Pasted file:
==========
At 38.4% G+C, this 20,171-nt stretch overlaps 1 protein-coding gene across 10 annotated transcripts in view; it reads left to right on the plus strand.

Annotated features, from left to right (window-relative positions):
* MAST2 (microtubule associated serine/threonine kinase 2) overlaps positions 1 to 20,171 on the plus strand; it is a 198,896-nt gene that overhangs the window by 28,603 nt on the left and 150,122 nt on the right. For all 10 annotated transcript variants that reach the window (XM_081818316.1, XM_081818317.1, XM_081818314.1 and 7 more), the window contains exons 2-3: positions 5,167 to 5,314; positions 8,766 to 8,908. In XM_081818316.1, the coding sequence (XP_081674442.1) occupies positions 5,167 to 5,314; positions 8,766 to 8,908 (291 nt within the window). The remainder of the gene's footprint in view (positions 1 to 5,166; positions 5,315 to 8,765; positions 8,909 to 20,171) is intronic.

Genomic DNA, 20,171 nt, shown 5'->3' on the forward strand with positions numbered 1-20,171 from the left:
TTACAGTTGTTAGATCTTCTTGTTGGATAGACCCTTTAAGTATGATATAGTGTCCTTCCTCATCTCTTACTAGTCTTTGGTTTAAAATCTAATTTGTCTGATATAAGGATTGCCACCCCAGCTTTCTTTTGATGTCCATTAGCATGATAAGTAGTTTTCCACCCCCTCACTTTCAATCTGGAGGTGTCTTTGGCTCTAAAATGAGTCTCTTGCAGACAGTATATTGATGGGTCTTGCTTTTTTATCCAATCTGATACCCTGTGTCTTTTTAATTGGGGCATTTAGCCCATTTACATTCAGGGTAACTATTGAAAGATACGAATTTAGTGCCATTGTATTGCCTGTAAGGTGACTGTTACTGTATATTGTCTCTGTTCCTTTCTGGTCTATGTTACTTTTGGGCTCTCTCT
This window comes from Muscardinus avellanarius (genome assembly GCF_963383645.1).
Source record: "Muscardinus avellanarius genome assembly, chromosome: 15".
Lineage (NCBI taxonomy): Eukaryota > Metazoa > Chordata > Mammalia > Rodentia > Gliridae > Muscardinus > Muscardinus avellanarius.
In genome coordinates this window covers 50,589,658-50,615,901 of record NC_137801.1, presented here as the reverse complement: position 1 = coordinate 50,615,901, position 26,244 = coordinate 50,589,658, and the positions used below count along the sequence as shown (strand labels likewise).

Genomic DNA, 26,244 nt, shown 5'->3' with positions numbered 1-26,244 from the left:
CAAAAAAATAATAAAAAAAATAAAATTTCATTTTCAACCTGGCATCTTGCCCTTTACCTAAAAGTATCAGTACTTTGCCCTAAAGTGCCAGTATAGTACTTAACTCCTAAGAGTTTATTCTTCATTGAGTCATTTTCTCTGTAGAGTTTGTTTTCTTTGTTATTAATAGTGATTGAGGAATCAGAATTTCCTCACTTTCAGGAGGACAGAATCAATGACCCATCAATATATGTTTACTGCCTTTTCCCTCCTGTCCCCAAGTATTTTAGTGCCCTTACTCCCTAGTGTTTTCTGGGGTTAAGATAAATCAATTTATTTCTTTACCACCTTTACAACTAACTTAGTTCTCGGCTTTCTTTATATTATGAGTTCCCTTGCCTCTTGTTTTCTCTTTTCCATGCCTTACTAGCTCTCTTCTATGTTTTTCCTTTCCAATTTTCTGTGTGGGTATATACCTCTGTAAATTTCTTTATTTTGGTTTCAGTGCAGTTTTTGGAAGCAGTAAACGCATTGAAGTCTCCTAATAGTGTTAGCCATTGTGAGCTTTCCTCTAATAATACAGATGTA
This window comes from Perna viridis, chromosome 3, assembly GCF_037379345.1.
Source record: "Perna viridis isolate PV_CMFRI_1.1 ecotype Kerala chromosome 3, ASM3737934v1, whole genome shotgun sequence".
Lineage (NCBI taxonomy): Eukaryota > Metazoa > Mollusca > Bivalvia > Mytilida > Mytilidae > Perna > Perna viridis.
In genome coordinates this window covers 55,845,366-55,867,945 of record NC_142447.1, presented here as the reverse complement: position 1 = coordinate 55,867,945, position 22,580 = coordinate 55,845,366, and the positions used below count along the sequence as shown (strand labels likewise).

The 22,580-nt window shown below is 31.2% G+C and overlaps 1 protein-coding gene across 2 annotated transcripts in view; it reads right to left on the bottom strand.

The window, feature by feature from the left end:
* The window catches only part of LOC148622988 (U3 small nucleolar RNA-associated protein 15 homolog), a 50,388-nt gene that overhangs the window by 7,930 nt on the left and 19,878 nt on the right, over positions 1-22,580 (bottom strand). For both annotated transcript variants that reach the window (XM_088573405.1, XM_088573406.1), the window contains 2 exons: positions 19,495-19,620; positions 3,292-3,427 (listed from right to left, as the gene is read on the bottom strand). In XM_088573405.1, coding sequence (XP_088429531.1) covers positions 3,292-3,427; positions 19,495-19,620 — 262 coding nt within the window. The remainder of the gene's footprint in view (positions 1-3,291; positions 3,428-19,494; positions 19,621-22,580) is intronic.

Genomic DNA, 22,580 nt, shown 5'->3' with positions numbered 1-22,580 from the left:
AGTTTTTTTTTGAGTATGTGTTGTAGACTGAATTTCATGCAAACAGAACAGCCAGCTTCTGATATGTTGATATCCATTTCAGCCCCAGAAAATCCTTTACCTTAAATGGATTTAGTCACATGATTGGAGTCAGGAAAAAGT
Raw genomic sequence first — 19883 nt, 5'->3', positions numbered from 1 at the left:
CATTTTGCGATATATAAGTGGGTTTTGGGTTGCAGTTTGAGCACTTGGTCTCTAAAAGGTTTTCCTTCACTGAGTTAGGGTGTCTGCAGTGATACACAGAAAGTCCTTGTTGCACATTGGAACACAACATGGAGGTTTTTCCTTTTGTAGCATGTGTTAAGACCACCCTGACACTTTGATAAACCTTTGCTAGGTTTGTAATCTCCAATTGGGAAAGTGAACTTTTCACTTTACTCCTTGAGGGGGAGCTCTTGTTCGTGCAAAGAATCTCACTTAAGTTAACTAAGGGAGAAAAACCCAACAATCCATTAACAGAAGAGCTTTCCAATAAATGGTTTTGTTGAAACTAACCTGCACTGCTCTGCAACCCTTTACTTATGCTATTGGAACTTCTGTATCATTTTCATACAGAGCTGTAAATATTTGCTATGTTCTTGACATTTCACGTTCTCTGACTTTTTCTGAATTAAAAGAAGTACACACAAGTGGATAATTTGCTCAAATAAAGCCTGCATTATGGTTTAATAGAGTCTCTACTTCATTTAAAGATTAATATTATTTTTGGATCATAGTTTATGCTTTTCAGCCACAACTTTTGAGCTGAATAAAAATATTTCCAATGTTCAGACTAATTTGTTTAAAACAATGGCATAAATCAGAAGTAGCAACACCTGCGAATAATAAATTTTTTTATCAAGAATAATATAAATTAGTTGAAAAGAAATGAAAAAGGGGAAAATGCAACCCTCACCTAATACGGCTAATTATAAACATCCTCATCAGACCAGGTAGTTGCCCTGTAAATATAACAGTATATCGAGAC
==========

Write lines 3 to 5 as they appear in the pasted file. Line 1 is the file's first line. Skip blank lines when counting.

* MAST2 (microtubule associated serine/threonine kinase 2) overlaps positions 1 to 20,171 on the plus strand; it is a 198,896-nt gene that overhangs the window by 28,603 nt on the left and 150,122 nt on the right. For all 10 annotated transcript variants that reach the window (XM_081818316.1, XM_081818317.1, XM_081818314.1 and 7 more), the window contains exons 2-3: positions 5,167 to 5,314; positions 8,766 to 8,908. In XM_081818316.1, the coding sequence (XP_081674442.1) occupies positions 5,167 to 5,314; positions 8,766 to 8,908 (291 nt within the window). The remainder of the gene's footprint in view (positions 1 to 5,166; positions 5,315 to 8,765; positions 8,909 to 20,171) is intronic.

Genomic DNA, 20,171 nt, shown 5'->3' on the forward strand with positions numbered 1-20,171 from the left:
TTACAGTTGTTAGATCTTCTTGTTGGATAGACCCTTTAAGTATGATATAGTGTCCTTCCTCATCTCTTACTAGTCTTTGGTTTAAAATCTAATTTGTCTGATATAAGGATTGCCACCCCAGCTTTCTTTTGATGTCCATTAGCATGATAAGTAGTTTTCCACCCCCTCACTTTCAATCTGGAGGTGTCTTTGGCTCTAAAATGAGTCTCTTGCAGACAGTATATTGATGGGTCTTGCTTTTTTATCCAATCTGATACCCTGTGTCTTTTTAATTGGGGCATTTAGCCCATTTACATTCAGGGTAACTATTGAAAGATACGAATTTAGTGCCATTGTATTGCCTGTAAGGTGACTGTTACTGTATATTGTCTCTGTTCCTTTCTGGTCTATGTTACTTTTGGGCTCTCTCT